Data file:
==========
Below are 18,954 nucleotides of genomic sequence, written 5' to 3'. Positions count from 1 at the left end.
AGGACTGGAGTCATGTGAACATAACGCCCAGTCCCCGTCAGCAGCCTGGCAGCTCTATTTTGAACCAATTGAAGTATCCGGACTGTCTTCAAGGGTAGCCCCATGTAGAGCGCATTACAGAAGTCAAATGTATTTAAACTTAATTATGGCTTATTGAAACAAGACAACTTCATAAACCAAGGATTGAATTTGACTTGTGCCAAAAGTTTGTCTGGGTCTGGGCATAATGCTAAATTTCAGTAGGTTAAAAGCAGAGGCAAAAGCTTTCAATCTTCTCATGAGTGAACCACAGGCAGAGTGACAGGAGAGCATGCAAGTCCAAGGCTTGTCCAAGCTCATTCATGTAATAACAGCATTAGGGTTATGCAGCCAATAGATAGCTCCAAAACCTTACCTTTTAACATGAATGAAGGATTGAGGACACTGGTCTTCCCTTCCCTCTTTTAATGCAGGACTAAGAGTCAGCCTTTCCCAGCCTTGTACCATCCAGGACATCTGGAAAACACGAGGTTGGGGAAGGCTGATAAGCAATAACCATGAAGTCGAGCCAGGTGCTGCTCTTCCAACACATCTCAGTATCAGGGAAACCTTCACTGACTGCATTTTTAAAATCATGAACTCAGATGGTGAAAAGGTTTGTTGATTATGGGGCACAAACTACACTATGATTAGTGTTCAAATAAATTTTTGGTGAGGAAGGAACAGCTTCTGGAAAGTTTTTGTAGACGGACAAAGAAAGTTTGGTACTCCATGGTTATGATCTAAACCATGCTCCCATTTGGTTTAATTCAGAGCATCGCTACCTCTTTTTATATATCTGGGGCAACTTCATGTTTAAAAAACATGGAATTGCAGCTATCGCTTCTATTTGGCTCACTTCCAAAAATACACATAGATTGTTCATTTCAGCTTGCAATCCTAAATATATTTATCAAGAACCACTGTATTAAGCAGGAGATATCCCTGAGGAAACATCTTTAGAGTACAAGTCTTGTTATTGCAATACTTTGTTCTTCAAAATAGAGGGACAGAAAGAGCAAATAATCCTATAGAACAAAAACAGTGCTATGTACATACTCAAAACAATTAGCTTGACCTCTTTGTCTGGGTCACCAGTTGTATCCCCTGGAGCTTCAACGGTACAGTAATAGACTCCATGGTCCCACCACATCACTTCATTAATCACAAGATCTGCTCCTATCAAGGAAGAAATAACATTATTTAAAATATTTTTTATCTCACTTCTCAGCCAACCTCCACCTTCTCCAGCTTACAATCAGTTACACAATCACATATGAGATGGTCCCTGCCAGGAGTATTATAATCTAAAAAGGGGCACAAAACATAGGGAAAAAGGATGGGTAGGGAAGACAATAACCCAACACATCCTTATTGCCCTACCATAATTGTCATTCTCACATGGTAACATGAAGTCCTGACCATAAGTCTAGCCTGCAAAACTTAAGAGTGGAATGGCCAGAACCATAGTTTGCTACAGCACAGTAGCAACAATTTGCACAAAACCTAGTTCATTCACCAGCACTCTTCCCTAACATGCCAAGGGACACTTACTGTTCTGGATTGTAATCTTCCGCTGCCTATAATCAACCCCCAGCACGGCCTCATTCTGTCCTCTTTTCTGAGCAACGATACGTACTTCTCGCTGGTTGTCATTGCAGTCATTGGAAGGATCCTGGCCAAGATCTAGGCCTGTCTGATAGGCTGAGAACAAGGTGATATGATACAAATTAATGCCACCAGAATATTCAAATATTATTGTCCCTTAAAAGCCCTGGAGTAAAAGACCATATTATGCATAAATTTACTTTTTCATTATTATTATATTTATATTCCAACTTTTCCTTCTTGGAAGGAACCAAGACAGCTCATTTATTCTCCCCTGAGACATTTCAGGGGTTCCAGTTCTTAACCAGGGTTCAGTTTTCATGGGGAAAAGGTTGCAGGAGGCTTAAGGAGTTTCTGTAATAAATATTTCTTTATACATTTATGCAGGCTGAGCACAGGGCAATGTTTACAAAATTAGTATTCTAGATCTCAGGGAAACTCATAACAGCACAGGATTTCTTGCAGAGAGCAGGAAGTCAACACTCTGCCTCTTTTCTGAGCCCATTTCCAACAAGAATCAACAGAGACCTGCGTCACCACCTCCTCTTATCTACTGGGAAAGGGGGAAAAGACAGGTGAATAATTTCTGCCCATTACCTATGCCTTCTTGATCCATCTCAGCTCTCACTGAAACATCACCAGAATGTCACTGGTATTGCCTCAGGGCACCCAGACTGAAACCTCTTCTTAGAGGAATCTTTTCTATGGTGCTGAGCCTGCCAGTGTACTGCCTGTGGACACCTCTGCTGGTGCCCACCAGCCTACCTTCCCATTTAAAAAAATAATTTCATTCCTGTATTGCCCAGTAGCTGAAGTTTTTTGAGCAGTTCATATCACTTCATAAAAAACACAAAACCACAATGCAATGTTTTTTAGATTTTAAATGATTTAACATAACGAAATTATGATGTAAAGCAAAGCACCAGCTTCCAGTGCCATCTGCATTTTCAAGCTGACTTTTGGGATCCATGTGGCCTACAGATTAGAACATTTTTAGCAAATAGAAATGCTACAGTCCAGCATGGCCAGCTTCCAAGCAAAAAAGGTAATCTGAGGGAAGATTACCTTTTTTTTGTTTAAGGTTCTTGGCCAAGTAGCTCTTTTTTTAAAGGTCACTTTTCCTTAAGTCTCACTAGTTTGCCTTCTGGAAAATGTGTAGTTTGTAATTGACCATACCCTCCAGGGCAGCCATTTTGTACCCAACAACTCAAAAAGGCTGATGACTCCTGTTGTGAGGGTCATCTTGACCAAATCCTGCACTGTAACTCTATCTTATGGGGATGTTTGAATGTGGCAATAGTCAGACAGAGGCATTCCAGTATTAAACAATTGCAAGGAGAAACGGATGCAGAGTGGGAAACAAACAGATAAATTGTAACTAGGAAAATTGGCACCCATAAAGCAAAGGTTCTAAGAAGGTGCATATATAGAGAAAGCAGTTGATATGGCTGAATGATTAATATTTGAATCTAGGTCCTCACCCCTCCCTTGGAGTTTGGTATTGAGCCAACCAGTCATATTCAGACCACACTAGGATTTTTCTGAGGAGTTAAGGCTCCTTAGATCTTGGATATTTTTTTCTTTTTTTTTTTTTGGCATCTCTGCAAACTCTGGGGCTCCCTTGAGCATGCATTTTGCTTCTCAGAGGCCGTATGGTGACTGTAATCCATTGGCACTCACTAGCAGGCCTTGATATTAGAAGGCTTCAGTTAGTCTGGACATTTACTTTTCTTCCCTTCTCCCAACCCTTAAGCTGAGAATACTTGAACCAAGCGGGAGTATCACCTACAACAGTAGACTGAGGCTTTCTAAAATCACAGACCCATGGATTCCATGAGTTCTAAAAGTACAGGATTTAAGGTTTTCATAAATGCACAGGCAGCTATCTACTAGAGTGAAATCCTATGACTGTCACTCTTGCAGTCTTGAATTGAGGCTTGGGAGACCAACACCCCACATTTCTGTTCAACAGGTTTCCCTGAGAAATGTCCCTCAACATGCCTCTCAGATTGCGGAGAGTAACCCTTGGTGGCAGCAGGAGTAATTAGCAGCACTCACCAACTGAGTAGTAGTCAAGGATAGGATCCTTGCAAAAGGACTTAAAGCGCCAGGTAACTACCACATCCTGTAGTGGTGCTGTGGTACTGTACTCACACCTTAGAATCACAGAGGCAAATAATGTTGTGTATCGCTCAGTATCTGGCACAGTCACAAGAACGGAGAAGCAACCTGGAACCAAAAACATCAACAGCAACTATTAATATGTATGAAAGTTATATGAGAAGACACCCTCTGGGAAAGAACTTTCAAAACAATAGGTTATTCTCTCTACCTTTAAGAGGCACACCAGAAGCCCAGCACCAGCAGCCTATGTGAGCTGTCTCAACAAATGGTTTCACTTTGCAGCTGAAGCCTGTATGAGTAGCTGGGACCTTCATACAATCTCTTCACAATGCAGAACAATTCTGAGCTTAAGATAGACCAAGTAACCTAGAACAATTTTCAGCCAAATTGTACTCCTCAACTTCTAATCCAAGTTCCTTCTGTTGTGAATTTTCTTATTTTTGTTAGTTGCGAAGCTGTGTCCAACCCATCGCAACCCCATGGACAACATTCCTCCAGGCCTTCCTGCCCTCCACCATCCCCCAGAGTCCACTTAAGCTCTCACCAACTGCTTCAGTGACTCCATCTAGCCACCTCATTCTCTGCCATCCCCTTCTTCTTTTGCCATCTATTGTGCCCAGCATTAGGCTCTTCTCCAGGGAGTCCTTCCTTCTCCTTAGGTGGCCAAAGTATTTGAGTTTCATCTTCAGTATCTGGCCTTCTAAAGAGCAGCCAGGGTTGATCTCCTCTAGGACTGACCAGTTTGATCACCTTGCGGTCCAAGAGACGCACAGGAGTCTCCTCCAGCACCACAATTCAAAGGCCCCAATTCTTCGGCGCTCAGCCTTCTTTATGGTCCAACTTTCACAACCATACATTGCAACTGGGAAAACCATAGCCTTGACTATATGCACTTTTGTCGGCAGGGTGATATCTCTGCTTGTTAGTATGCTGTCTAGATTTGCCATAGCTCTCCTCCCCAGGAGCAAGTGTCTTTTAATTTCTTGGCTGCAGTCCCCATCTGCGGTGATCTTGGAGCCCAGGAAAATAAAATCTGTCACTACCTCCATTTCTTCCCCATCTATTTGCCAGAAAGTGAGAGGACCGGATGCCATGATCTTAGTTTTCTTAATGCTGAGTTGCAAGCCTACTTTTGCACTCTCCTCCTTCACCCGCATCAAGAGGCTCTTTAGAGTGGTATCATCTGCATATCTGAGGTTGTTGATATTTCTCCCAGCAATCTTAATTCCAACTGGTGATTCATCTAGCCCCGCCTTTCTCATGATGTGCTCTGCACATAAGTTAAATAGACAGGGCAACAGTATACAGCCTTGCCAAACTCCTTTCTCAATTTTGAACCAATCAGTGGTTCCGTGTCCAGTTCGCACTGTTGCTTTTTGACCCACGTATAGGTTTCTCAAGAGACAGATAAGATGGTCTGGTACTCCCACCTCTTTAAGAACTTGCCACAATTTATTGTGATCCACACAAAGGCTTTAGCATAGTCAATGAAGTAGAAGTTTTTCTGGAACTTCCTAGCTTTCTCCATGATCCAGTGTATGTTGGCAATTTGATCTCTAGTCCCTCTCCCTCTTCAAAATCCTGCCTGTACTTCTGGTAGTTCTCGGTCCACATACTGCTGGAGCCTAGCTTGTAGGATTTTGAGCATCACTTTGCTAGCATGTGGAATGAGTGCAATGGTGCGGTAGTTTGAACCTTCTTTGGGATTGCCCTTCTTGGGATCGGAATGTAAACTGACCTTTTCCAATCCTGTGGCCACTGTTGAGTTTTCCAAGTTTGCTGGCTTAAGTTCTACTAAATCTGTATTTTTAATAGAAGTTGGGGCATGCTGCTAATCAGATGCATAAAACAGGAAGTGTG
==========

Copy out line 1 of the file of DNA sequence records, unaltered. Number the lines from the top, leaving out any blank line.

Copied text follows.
Below are 18,954 nucleotides of genomic sequence, written 5' to 3'. Positions count from 1 at the left end.